As is known about renewable energy sources, especially wind and solar, the generation sites are mostly available at remote geographical locations which are at a considerable distance from the demand centres. Moreover, such distant wind/solar resources do not have sufficient nearby grid capacity for integration of large-scale development with the transmission system. This raises the issue of evacuation from the generation centre to the substation which is connected to state-level transmission unit.
Another issue with wind energy is that generally high wind generation is encountered at the time of low demand. In Rajasthan, wind generation pattern is different from other wind-rich states as its peak generation time varies from other wind energy producing states. However, even this production does not always coincide with peak demand. This is why large-scale wind/solar integration may introduce new patterns in the flow of power which may cause congestions in transmission and distribution networks in case of a conservative planning.
At present, most of the wind plants are not capable of operating during severe voltage sags (ride through capabilities) caused by system faults. In case this happens and a large amount of wind generation trips in certain pockets, the system will be adversely affected, magnifying the effect of faults.
Also, some of the wind turbines consume reactive power from the systems, which can adversely impact the systems during disturbances/high loadings unless suitable mitigating measures are taken. Harmonic voltage distortion at the connection point of wind farms and solar parks are likely to increase due to the deployment of power electronic equipment for RE generation integration.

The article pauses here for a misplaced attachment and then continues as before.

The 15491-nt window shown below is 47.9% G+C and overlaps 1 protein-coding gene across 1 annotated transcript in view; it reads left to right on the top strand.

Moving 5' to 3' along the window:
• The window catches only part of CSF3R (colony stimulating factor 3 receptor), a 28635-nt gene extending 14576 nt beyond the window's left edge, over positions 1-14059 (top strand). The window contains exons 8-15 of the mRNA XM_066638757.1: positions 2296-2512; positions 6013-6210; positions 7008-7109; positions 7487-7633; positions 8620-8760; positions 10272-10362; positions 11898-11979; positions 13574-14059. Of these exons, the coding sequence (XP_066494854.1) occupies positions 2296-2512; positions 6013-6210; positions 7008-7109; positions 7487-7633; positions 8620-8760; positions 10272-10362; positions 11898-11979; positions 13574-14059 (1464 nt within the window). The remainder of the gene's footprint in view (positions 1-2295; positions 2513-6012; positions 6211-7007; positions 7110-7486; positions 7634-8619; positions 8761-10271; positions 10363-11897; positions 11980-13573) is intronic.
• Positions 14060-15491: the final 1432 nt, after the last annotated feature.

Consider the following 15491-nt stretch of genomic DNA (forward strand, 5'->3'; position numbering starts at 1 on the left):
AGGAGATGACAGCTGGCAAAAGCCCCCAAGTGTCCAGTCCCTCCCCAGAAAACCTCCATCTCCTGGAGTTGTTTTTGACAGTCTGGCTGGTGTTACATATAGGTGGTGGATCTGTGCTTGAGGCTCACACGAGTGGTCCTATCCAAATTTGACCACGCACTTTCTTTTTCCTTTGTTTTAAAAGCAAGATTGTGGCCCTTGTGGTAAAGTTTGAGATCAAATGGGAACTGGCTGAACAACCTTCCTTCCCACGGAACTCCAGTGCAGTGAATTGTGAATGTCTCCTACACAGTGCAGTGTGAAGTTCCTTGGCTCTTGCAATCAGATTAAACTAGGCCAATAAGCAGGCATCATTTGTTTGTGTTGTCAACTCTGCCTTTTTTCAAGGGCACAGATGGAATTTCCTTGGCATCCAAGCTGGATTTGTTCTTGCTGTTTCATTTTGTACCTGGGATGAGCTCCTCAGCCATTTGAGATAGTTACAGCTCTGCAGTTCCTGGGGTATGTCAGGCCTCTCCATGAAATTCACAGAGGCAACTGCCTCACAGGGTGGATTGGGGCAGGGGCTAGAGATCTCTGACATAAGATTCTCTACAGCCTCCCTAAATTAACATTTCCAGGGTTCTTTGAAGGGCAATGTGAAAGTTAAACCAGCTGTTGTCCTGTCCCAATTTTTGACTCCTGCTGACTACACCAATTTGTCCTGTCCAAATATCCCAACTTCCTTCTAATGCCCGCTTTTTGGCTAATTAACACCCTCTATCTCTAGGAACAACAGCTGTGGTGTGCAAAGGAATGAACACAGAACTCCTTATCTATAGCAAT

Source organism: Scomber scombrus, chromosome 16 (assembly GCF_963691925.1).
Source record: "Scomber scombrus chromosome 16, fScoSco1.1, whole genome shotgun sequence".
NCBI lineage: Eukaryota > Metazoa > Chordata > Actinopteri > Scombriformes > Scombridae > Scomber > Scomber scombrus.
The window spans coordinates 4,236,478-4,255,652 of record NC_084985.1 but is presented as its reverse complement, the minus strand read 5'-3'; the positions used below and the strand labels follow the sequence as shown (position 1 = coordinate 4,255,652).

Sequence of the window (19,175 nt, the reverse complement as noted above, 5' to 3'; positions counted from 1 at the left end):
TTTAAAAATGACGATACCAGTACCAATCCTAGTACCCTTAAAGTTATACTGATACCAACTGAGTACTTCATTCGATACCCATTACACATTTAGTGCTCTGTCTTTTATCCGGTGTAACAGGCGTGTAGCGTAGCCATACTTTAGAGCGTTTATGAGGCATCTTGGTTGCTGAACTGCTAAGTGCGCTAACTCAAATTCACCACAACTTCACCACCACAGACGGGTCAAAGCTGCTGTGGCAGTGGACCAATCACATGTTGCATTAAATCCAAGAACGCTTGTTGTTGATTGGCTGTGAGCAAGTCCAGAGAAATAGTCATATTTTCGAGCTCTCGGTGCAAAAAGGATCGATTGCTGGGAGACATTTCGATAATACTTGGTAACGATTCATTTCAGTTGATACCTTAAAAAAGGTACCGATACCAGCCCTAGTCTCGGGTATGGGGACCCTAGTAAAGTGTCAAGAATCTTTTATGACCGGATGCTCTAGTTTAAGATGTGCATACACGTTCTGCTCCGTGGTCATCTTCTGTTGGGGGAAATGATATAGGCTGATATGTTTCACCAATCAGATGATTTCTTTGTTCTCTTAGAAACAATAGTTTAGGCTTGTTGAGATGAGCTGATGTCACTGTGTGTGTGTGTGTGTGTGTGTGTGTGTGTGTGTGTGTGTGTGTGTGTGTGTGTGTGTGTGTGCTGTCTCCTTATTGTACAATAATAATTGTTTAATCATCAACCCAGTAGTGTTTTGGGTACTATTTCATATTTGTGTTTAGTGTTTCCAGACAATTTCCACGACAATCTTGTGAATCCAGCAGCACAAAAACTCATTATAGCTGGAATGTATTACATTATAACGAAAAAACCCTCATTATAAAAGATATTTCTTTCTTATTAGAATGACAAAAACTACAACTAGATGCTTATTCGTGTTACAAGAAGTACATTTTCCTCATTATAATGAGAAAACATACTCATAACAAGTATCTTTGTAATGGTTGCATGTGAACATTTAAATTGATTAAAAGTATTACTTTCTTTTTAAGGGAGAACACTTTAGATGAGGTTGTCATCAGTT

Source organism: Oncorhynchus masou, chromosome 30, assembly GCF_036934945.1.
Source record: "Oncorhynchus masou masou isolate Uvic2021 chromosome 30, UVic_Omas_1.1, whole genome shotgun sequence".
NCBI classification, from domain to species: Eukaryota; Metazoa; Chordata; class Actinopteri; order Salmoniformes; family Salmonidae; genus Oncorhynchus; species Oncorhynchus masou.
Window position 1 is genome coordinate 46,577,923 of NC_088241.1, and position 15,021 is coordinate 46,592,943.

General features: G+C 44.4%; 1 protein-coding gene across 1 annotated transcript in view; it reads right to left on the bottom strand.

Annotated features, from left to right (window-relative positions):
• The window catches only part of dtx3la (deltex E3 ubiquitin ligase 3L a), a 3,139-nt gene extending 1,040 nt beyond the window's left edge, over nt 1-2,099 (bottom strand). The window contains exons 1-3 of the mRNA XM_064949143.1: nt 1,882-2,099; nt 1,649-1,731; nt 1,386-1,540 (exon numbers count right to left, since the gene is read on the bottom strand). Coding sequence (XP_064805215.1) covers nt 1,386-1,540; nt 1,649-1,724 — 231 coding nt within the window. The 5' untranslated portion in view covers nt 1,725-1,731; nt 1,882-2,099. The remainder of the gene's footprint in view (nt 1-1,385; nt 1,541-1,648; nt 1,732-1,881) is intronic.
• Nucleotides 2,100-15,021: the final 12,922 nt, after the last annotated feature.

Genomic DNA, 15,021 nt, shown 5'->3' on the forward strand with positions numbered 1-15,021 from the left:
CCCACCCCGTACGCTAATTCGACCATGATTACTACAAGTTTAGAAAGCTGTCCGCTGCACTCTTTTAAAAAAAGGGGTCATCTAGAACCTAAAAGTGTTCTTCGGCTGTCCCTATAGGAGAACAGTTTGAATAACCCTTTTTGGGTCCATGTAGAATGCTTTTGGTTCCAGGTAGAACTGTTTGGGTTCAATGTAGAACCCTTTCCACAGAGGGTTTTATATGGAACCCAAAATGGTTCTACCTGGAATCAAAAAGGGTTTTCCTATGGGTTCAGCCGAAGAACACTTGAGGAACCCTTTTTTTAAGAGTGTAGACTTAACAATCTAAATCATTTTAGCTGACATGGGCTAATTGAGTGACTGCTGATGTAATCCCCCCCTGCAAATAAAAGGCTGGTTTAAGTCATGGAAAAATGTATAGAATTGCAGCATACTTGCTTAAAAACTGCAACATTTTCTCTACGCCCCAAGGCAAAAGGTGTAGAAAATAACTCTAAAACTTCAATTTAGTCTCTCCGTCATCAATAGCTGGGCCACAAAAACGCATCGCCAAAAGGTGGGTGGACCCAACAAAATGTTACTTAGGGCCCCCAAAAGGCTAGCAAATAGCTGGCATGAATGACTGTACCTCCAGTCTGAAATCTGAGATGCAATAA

Many IPPs have raised a concern that the grid integration issue is already delayed, keeping the high pace of renewable energy development. They say that while both solar and wind energy farms can be developed quickly; the grid infrastructure development takes time. It should have been developed earlier than developing the renewable energy sources.
It was decided that infrastructure requirements would be assessed in seven states that are rich in renewable energy resources as well as have considerable installed capacity and are leading the way in renewable energy installation. These seven states are Tamil Nadu, Maharashtra, Karnataka, Andhra Pradesh, Gujarat, Rajasthan and Himachal Pradesh. All the states have tremendous renewable energy potential but in some states one resource is more abundant than the other. In Tamil Nadu, wind is leading the charge while in Himachal Pradesh hydro is powering the renewable energy expansion. In Gujarat and Rajasthan, both solar and wind are growing at a rapid rate and the potential for both is very high. In the remaining three, potential for all three – wind, solar and hydro – exists in sizeable amounts.
source: powergrid ,IREDA